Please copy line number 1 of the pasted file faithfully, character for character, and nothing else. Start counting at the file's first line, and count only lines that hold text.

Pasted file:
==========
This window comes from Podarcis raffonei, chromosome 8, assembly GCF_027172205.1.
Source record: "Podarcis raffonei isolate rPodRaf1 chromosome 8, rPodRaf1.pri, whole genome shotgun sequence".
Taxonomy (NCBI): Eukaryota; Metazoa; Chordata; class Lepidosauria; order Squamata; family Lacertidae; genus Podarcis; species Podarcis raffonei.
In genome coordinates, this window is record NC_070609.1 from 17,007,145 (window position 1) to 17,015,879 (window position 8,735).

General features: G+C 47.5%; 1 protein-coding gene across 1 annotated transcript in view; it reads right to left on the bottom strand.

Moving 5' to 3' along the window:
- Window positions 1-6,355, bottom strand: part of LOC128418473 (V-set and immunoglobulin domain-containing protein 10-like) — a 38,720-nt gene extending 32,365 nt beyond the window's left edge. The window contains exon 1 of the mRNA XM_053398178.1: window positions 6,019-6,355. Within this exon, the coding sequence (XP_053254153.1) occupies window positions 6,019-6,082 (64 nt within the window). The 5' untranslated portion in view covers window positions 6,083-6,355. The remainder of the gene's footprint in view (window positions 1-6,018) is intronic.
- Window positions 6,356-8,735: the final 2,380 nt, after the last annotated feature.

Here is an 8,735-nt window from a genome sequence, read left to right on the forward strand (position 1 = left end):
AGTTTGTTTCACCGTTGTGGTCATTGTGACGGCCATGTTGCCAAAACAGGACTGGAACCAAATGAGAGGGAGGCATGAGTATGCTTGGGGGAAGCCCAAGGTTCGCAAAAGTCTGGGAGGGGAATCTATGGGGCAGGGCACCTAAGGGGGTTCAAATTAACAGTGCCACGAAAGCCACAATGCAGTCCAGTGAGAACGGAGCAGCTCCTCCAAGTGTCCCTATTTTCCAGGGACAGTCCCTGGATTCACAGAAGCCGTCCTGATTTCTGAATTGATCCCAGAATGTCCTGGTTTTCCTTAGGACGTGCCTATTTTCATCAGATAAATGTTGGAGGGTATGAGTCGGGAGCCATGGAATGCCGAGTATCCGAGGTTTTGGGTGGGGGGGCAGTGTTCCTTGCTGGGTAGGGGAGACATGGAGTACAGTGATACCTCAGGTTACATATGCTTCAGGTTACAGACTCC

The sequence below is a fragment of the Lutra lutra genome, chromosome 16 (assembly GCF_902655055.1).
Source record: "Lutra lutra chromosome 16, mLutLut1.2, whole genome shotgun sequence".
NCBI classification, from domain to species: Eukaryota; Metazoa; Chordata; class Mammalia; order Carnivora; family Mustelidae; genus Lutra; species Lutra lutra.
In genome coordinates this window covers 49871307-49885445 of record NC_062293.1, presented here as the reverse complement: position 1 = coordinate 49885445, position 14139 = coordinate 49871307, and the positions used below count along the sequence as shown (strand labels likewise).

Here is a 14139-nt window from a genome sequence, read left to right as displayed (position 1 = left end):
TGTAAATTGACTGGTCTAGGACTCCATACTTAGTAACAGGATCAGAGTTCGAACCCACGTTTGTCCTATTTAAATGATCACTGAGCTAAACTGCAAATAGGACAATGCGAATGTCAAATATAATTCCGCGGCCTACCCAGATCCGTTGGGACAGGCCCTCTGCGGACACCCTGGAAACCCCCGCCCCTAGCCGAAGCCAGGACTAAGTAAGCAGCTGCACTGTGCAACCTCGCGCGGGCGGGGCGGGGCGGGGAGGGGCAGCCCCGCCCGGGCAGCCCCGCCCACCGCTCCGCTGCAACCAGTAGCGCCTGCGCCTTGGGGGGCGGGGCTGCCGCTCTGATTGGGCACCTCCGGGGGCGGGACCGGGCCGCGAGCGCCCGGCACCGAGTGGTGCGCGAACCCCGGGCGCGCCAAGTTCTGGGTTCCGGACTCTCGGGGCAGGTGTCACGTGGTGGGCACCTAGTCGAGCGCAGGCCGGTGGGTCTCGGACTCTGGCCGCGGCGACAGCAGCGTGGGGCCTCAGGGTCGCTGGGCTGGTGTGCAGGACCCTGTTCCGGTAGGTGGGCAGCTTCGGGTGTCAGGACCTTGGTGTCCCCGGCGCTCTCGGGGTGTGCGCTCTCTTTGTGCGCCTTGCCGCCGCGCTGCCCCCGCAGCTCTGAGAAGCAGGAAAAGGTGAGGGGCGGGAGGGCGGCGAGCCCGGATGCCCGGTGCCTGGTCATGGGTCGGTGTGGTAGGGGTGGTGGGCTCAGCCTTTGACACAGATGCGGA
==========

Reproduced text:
This window comes from Podarcis raffonei, chromosome 8, assembly GCF_027172205.1.